One of last season's breakaway Broadway hits was John Doyle's innovative production of Stephen Sondheim's Sweeney Todd, in which Michael Ceveris, Patti LuPone and the rest of the cast doubled as the orchestra, playing all of the musical parts onstage. As I noted here, I thought that production was a stroke of genius; admittedly, it probably helped that I wasn't burdened by nostalgic memories of a more conventional staging.
I figured that sooner or later Doyle would stage another show from the Sondheim canon in the same manner -- I just didn't expect one quite so soon, since I was unaware of the Cincinnati Playhouse in the Park production of Company. That show opens on Broadway this week, at the Ethel Barrymore Theatre on Wednesday night. Dr. LP and I caught a preview performance on Sunday afternoon.
David Gallo's sleek, spartan stage design worked well for a show set almost entirely in a series of Manhattan interiors. Ann Hould-Ward's stylish costumes, exclusively in black and white, occasionally made it tough to figure out which male character was which; female characters were more easily discerned, given differences in design and hairstyles.
Doyle's concept of actors-as-players had a different impact here than in his Sweeney Todd. There, the effect heightened the overall macabre surreality. Here, the presence of everyone onstage, or nearby and visible in the wings, effectively served to impart a sense of claustrophobia, which underscored the idea that Robert, the central character, can scarcely escape the pull of his various married friends as they offer advice on his status as an eligible single. That said, Company requires a larger cast than Sweeney Todd, and much of the blocking in this show reminded me of marching band drills -- sometimes deliberately, but mostly not, I suspect.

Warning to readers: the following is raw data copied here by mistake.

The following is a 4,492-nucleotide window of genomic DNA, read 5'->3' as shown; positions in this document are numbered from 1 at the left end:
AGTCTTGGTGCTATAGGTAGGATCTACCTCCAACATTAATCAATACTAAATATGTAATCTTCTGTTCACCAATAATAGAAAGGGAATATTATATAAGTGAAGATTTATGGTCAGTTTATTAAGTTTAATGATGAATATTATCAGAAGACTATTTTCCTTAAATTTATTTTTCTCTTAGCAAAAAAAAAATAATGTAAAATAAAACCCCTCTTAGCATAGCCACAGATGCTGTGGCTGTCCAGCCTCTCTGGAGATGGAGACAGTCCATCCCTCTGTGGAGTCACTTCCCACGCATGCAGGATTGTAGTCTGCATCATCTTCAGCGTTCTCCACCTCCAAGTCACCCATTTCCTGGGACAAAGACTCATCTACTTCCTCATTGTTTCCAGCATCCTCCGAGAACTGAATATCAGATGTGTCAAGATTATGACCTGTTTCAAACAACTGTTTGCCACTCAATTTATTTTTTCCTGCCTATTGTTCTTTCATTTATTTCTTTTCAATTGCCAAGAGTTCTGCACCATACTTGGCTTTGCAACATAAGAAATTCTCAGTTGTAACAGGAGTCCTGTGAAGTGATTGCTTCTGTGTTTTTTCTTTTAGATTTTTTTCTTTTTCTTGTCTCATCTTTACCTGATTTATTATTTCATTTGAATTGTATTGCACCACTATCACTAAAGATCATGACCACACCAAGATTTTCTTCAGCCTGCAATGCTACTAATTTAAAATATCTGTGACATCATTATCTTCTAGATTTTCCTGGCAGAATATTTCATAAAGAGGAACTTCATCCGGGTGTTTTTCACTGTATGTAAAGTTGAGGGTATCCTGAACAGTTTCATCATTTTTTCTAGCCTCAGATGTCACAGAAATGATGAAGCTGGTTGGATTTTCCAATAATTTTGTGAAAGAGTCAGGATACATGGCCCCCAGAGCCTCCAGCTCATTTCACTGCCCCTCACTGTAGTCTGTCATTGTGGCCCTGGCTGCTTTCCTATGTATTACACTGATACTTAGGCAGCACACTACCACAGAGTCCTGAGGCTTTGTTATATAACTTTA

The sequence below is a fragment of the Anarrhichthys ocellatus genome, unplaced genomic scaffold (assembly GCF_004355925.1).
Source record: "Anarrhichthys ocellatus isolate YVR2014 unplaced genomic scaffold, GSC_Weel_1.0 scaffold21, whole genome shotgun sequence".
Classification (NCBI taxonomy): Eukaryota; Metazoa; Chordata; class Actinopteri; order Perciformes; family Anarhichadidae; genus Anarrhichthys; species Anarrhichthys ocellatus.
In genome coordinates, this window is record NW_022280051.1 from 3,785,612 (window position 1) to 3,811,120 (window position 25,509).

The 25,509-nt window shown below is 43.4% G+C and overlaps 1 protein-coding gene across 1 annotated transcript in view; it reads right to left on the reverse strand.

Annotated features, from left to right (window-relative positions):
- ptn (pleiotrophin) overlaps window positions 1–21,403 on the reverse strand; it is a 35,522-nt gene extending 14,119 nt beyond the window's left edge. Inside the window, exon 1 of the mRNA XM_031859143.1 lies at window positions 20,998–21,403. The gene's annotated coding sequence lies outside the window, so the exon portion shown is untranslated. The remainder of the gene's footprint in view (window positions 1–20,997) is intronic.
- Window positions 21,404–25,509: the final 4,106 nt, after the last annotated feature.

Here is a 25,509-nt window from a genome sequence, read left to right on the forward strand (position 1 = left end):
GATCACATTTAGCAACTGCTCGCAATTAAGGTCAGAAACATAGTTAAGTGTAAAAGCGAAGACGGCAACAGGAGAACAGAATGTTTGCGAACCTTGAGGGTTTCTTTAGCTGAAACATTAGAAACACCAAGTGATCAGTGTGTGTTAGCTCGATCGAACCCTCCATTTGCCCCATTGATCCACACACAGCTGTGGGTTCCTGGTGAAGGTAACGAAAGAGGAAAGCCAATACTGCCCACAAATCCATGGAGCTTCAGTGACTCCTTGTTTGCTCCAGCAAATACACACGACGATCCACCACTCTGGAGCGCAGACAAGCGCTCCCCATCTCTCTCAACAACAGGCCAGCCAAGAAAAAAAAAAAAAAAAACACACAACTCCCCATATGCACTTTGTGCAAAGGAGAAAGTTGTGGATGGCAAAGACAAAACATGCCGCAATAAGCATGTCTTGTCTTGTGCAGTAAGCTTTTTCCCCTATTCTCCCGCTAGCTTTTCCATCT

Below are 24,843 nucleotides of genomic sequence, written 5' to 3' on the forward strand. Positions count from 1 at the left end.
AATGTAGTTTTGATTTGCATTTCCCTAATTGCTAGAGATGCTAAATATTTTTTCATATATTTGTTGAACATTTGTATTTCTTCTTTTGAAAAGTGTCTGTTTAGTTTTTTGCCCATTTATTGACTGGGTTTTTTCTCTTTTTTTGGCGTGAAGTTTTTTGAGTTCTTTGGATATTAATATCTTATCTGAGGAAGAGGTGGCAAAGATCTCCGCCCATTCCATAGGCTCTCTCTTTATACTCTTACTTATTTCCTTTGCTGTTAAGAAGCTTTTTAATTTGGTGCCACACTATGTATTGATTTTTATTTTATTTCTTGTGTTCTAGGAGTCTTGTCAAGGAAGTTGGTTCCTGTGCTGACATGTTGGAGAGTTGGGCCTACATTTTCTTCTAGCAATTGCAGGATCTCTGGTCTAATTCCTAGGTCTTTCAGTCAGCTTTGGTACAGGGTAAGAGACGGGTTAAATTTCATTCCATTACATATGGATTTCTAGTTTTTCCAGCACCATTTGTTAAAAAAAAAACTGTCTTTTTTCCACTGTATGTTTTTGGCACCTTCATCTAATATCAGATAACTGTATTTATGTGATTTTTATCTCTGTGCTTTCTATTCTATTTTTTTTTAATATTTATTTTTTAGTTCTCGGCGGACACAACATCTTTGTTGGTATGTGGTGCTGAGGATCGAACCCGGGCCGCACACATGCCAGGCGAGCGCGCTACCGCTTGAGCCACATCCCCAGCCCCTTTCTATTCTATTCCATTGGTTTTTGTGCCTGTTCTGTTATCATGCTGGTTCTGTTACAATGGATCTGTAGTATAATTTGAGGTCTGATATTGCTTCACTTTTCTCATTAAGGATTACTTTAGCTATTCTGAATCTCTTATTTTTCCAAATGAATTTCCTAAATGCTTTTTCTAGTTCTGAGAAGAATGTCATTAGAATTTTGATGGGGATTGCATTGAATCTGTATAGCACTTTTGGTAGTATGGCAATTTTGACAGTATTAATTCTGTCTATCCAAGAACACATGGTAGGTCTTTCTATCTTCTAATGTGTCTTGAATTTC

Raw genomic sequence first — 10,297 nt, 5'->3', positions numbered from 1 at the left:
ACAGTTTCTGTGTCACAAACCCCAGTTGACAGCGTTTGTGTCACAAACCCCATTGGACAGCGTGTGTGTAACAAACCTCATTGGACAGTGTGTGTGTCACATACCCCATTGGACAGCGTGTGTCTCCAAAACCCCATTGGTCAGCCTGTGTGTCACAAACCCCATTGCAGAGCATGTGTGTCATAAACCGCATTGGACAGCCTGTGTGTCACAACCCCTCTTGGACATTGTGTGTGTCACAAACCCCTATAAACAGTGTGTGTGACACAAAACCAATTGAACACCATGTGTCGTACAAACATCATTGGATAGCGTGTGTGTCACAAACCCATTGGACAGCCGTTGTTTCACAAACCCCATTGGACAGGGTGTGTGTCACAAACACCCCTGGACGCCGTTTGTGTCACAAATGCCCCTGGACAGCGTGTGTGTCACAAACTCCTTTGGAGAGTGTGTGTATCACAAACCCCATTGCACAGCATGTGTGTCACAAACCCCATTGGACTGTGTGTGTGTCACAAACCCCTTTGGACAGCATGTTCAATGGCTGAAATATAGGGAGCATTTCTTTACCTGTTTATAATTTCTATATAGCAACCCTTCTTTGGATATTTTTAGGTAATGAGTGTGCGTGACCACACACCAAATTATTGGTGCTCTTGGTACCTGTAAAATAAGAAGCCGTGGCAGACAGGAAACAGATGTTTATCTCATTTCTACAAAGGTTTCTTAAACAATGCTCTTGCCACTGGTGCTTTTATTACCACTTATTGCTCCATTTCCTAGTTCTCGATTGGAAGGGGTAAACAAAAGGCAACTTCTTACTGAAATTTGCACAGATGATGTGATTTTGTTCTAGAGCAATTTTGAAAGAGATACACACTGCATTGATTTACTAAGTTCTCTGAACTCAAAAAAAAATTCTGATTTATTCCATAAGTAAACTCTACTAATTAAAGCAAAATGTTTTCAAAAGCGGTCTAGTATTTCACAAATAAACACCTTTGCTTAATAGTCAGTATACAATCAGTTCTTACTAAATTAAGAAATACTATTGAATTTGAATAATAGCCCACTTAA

While some of the instrumental playing was admittedly scrappy at times, overall Mary-Mitchell Campbell's reorchestration lifted this attractive score out of its dated original form. (I can't overemphasize how much the absence of the amplified harpsichord effect aided this impression.) It was arguably this, more than anything else, that lifted Doyle's Company out of its original milieu and made it lean, modern and anytime. I especially admired a scene in which Robert's three girlfriends tooted saxophones in swing-era synchronization.
Raúl Esparza, a Robert handsome and lithe in manner and voice, spent most of the show providing an mellifluous blank slate against which everyone else's passions were played, but he certainly earned his ovation with a strongly felt "Being Alive." Angel Desai's Marta stood out with a punky stance and brassy "Another Hundred People." Kristin Huffman, the former Miss Ohio and runner-up Miss America cast as Sarah, was a big, blond highlight of every scene in which she appeared, and played a mean alto sax, flute and piccolo -- the last alluringly tucked away in her cleavage for safe keeping.
Heather Laws, as Amy, offered a breathtakingly nimble "Getting Married Today," and Leenya Rideout's Jenny was particularly convincing as a stoned straight. Less so was Barbara Walsh, whose Joanne looked the part but sounded a bit like Elaine Stritch by the numbers, most especially in bellowing extremes of "The Ladies Who Lunch." As for the men, they did their bit; Bruce Sabath, as Larry, and Keith Buterbaugh, as Harry, did more besides.
The verdict? The good Doctor wasn't altogether impressed (and how weird and uncomfortable a show to attend with one's fiancee, anyway), and the assembled TONY posse, not to give too much away, seemed mixed. For me, it was a qualified thumbs up, more "up" than "qualified." Doyle's conception yielded results far removed from what he achieved in Sweeney Todd, and initially I wondered whether this was because Company is more based in contemporary reality. In the end, however, I think it has more to do with intimacy; I can't imagine Into the Woods, a thoroughly fantastical show, successfully done in this manner. But I'd love to see Doyle take on Assassins.
More views, from theaterophiles and Sondheim-ites more seasoned than me, can be found at Litwit and Chazzy(blo)g (whose claim that more could have been made of textual nuance in individual lyrics I find completely spot on, in retrospect).
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